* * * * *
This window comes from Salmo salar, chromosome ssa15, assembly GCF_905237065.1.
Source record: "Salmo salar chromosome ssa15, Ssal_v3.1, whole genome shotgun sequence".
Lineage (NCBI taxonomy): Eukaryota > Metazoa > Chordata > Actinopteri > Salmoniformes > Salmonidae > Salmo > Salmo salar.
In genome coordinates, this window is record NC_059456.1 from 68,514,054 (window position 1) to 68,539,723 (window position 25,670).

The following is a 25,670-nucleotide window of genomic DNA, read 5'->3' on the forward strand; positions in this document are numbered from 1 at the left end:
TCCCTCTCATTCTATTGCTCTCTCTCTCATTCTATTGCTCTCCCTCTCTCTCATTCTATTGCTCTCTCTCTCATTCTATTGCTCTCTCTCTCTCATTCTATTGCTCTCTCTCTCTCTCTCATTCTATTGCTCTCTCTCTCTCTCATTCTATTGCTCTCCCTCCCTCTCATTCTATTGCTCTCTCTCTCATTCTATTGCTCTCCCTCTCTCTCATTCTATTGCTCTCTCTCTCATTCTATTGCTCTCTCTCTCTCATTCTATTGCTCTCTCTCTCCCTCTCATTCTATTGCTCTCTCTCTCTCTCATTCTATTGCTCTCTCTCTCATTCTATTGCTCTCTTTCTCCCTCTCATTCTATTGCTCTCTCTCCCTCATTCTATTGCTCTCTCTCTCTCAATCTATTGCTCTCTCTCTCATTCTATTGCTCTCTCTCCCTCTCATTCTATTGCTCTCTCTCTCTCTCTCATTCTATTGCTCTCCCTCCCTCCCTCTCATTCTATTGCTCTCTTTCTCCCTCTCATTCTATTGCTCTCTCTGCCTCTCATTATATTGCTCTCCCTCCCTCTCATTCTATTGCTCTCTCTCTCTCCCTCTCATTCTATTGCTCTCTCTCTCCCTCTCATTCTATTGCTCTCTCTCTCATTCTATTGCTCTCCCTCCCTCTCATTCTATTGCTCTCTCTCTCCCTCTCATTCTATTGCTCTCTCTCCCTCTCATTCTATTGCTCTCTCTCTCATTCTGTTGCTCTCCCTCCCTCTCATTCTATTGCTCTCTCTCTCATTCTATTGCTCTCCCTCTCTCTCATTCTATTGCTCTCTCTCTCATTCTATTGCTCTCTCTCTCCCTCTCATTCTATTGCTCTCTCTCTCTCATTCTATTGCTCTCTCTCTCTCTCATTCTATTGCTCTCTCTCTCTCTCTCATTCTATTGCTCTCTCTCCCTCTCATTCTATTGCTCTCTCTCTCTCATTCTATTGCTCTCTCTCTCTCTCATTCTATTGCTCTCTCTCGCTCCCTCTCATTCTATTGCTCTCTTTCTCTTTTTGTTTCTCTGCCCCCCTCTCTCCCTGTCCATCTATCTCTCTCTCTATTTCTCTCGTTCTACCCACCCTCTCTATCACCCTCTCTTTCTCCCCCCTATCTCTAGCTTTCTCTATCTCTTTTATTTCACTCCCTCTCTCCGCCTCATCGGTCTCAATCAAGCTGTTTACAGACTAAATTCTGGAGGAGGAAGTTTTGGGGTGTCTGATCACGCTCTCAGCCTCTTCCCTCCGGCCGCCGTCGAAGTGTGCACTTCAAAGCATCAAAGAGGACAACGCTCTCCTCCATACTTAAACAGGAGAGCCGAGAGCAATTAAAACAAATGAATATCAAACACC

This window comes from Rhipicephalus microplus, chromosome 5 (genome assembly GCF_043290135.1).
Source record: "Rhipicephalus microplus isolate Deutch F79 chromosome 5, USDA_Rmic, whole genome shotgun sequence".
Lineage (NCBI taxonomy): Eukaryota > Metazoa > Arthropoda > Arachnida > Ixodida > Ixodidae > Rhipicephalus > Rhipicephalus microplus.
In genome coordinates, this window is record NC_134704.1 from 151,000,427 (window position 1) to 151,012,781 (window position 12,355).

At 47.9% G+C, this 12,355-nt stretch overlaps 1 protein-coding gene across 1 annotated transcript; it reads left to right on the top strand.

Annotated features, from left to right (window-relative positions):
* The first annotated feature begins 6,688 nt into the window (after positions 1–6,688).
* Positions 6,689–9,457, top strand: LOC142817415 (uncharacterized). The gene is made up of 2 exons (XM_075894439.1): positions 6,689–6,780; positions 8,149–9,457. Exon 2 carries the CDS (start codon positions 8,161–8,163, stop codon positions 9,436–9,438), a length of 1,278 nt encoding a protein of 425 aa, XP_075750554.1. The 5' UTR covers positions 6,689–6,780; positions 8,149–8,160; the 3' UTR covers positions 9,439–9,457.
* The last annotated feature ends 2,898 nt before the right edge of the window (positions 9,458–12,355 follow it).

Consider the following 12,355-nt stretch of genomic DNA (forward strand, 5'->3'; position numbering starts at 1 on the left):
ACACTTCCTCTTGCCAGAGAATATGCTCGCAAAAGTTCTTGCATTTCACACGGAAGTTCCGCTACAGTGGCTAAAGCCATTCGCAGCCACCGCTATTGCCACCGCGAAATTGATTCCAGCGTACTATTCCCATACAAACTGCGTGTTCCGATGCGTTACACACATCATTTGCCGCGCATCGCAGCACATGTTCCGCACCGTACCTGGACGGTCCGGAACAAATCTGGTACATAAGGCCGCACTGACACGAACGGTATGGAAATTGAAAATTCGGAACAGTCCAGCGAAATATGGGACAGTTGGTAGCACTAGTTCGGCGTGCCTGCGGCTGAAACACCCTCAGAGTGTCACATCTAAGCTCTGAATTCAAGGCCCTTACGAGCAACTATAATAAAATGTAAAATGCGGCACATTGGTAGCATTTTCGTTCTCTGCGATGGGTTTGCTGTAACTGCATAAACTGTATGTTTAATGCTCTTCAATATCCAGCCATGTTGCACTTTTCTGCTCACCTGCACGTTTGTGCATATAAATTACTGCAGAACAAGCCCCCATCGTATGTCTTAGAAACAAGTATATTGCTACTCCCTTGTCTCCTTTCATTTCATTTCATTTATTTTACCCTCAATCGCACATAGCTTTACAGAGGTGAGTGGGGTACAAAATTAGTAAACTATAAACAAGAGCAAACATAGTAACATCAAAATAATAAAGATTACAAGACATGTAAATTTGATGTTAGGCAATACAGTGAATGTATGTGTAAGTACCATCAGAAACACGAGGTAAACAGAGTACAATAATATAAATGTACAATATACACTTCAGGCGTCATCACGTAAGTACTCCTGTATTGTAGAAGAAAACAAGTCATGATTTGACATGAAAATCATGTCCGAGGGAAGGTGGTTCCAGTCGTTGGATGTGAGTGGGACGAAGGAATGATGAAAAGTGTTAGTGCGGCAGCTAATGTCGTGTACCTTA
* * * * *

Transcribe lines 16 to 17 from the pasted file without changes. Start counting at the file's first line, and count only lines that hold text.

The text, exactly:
Consider the following 12,355-nt stretch of genomic DNA (forward strand, 5'->3'; position numbering starts at 1 on the left):
ACACTTCCTCTTGCCAGAGAATATGCTCGCAAAAGTTCTTGCATTTCACACGGAAGTTCCGCTACAGTGGCTAAAGCCATTCGCAGCCACCGCTATTGCCACCGCGAAATTGATTCCAGCGTACTATTCCCATACAAACTGCGTGTTCCGATGCGTTACACACATCATTTGCCGCGCATCGCAGCACATGTTCCGCACCGTACCTGGACGGTCCGGAACAAATCTGGTACATAAGGCCGCACTGACACGAACGGTATGGAAATTGAAAATTCGGAACAGTCCAGCGAAATATGGGACAGTTGGTAGCACTAGTTCGGCGTGCCTGCGGCTGAAACACCCTCAGAGTGTCACATCTAAGCTCTGAATTCAAGGCCCTTACGAGCAACTATAATAAAATGTAAAATGCGGCACATTGGTAGCATTTTCGTTCTCTGCGATGGGTTTGCTGTAACTGCATAAACTGTATGTTTAATGCTCTTCAATATCCAGCCATGTTGCACTTTTCTGCTCACCTGCACGTTTGTGCATATAAATTACTGCAGAACAAGCCCCCATCGTATGTCTTAGAAACAAGTATATTGCTACTCCCTTGTCTCCTTTCATTTCATTTCATTTATTTTACCCTCAATCGCACATAGCTTTACAGAGGTGAGTGGGGTACAAAATTAGTAAACTATAAACAAGAGCAAACATAGTAACATCAAAATAATAAAGATTACAAGACATGTAAATTTGATGTTAGGCAATACAGTGAATGTATGTGTAAGTACCATCAGAAACACGAGGTAAACAGAGTACAATAATATAAATGTACAATATACACTTCAGGCGTCATCACGTAAGTACTCCTGTATTGTAGAAGAAAACAAGTCATGATTTGACATGAAAATCATGTCCGAGGGAAGGTGGTTCCAGTCGTTGGATGTGAGTGGGACGAAGGAATGATGAAAAGTGTTAGTGCGGCAGCTAATGTCGTGTACCTTA